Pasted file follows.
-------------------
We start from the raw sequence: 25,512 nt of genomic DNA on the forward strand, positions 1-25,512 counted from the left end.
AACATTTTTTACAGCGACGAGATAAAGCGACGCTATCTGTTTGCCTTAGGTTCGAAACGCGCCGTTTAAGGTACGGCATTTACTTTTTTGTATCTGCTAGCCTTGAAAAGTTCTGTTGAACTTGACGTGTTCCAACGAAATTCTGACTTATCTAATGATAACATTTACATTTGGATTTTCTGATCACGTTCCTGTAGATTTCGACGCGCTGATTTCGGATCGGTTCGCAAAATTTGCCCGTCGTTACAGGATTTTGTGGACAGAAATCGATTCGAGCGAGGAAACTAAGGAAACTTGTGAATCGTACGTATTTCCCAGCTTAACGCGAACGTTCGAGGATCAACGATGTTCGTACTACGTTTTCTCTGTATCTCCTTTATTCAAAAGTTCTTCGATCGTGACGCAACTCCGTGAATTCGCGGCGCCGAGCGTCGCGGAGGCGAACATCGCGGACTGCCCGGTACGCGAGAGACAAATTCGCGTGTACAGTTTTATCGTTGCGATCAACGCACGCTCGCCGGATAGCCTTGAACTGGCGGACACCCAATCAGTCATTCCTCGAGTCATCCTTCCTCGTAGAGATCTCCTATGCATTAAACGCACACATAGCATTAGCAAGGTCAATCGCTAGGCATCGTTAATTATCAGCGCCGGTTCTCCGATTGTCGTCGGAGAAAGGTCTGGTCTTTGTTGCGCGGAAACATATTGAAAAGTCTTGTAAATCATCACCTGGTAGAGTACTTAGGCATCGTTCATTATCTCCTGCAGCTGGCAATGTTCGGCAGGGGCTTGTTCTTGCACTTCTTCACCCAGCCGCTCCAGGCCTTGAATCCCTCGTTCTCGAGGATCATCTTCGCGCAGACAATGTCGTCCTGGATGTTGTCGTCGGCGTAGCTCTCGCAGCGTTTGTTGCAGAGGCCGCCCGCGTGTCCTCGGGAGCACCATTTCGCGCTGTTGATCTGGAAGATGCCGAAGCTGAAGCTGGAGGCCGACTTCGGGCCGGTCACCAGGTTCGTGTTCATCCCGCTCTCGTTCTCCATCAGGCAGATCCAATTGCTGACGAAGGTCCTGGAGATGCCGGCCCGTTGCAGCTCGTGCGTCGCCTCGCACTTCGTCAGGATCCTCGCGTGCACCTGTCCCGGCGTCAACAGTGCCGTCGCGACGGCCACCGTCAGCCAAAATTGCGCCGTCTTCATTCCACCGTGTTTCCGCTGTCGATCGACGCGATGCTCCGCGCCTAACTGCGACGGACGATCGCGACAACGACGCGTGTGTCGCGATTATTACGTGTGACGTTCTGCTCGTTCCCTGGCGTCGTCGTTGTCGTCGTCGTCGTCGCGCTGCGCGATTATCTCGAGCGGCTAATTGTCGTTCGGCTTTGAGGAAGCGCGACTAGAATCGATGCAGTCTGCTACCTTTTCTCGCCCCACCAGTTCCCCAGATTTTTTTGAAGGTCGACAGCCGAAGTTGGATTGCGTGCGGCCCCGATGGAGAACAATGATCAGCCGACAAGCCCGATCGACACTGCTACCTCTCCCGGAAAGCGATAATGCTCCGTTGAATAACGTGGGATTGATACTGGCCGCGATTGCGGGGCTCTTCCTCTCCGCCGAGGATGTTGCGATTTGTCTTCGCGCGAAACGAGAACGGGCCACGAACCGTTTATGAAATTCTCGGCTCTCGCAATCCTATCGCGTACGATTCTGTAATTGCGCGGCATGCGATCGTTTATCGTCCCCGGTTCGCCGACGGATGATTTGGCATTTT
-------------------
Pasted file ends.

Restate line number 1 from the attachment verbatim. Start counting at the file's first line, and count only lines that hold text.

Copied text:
We start from the raw sequence: 25,512 nt of genomic DNA on the forward strand, positions 1-25,512 counted from the left end.